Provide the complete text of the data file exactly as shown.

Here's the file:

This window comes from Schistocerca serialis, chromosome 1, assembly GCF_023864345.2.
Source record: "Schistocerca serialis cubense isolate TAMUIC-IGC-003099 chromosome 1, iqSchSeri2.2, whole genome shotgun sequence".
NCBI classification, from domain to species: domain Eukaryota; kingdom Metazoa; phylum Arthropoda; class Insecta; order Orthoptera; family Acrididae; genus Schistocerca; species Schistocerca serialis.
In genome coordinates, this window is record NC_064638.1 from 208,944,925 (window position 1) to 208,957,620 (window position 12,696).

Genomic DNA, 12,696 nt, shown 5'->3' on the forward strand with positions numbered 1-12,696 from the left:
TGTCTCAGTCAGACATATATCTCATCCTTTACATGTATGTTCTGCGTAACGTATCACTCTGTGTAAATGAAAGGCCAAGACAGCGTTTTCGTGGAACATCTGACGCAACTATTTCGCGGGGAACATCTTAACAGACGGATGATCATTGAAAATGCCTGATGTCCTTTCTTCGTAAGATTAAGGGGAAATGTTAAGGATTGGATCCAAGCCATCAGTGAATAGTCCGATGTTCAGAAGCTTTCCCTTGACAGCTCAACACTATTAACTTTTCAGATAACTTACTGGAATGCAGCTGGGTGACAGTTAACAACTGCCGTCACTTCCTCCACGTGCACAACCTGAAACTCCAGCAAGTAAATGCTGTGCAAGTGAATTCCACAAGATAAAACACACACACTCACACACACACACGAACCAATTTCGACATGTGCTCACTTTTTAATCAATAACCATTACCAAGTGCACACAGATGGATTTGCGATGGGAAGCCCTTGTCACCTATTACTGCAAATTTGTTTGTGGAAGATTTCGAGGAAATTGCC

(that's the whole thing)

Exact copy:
This window comes from Schistocerca serialis, chromosome 1, assembly GCF_023864345.2.
Source record: "Schistocerca serialis cubense isolate TAMUIC-IGC-003099 chromosome 1, iqSchSeri2.2, whole genome shotgun sequence".
NCBI classification, from domain to species: domain Eukaryota; kingdom Metazoa; phylum Arthropoda; class Insecta; order Orthoptera; family Acrididae; genus Schistocerca; species Schistocerca serialis.
In genome coordinates, this window is record NC_064638.1 from 208,944,925 (window position 1) to 208,957,620 (window position 12,696).

Genomic DNA, 12,696 nt, shown 5'->3' on the forward strand with positions numbered 1-12,696 from the left:
TGTCTCAGTCAGACATATATCTCATCCTTTACATGTATGTTCTGCGTAACGTATCACTCTGTGTAAATGAAAGGCCAAGACAGCGTTTTCGTGGAACATCTGACGCAACTATTTCGCGGGGAACATCTTAACAGACGGATGATCATTGAAAATGCCTGATGTCCTTTCTTCGTAAGATTAAGGGGAAATGTTAAGGATTGGATCCAAGCCATCAGTGAATAGTCCGATGTTCAGAAGCTTTCCCTTGACAGCTCAACACTATTAACTTTTCAGATAACTTACTGGAATGCAGCTGGGTGACAGTTAACAACTGCCGTCACTTCCTCCACGTGCACAACCTGAAACTCCAGCAAGTAAATGCTGTGCAAGTGAATTCCACAAGATAAAACACACACACTCACACACACACACGAACCAATTTCGACATGTGCTCACTTTTTAATCAATAACCATTACCAAGTGCACACAGATGGATTTGCGATGGGAAGCCCTTGTCACCTATTACTGCAAATTTGTTTGTGGAAGATTTCGAGGAAATTGCC